Research by ViewSonic Europe revealed today provides fresh evidence of chronic health issues for UK desk workers.
- 77% of workers suffer eye fatigue
- 71% suffer backaches
- 67% suffer headaches
- 79% of 16-24-year-olds complain of eye fatigue and 80% have backaches
- High workloads prevent 31% of workers taking ‘ergo-breaks’
- 47% of employees haven’t been advised on how to avoid health problems at their workstation
Apparently millions of British office workers are suffering chronic poor ‘desk health’, although freelancers working from home and itinerant consultants are probably just as much at risk. The study reveals that 46% of office workers spend six or more hours in front of their computer screens a day and the majority (51%) of these are not scheduling appropriate breaks according to ergonomic guidelines.
Even if there is an occupational safety department in the workplace many people don't bother to ensure that their workstation is set up to reduce or minimise the health risks mentioned above or get regular eye tests. Once out of the office environment, it is even easier to get into bad habits. So, if you want your desk to stop damaging your health do take note of these pointers.
What can I do to help myself?
- Adjust your chair and screen to find the most comfortable position for your work. As a broad guide, your forearms should be approximately horizontal and your eyes the same height as the top of the screen.
- Make sure you have enough desk space for documents and other equipment.
- Try different arrangements of keyboard, screen, mouse and documents to find the best arrangement for you. A document holder may help you avoid awkward neck and eye movements.
- Arrange your desk and screen to avoid glare, or bright reflections on screen. This will be easiest if neither you nor the screen is directly facing windows or bright lights. Adjust curtains and blinds to prevent unwanted light.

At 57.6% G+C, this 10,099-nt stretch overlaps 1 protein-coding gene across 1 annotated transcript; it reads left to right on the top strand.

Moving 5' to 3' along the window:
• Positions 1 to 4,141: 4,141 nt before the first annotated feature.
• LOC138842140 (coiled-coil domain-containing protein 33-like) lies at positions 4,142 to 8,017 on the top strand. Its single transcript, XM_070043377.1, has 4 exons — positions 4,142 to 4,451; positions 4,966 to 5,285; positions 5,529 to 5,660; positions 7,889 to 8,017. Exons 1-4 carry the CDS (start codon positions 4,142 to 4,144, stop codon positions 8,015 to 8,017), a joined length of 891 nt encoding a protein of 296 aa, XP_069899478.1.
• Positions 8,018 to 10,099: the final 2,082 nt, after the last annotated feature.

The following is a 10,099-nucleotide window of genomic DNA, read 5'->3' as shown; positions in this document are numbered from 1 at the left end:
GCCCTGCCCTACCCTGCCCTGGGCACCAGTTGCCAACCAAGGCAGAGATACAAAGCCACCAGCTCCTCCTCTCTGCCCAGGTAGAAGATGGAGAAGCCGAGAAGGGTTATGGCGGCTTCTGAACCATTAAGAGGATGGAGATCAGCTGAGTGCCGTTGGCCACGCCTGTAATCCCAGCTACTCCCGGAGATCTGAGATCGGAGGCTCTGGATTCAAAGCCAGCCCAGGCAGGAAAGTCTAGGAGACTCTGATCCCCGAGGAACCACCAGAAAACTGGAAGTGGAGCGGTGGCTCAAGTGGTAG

- Make sure there is space under your desk to move your legs freely. Move any obstacles such as boxes or equipment.
- Avoid excess pressure from the edge of your seat on the backs of your legs and knees. A footrest may be helpful.
- Adjust your keyboard to get a good keying position. A space in front of the keyboard is sometimes helpful for resting the hands and wrists when not typing or get gel wrist guards.
- Try to keep your wrists straight when keying. Keep a soft touch on the keys and don't overstretch you fingers. Good keyboard technique is important.
Using a mouse
- Position the mouse within easy reach, so it can be used with the wrist straight. Sit upright and close to the desk, so you don't have to work with your mouse arm stretched. Move the keyboard out of the way if it is not being used.
- Support your forearm on the desk, and don't grip the mouse too tightly.
- Rest your fingers lightly on the buttons and do not press them hard.
Reading the screen
- Adjust the brightness and contrast controls on the screen to suit the lighting conditions in the room.
- Make sure the screen surface is clean.
- In setting up software, choose options giving text that is large enough to read easily on your screen, when you are sitting in a normal, comfortable working position. Select colours that are easy on the eye (avoid red text on a blue background, or vice-versa);
- Individual characters on the screen should be sharply focused and should not flicker or move. If they do, the screen may need servicing or adjustment.
Posture and breaks
- Don't sit in the same position for long periods. Make sure you change your posture as often as practicable. Some movement is desirable, but avoid repeated stretching to reach things you need.
- Most work provides the opportunity to take a break from the screen, e.g. to do some filing or photocopying. Make use of them. Frequent short breaks are better than fewer long ones.
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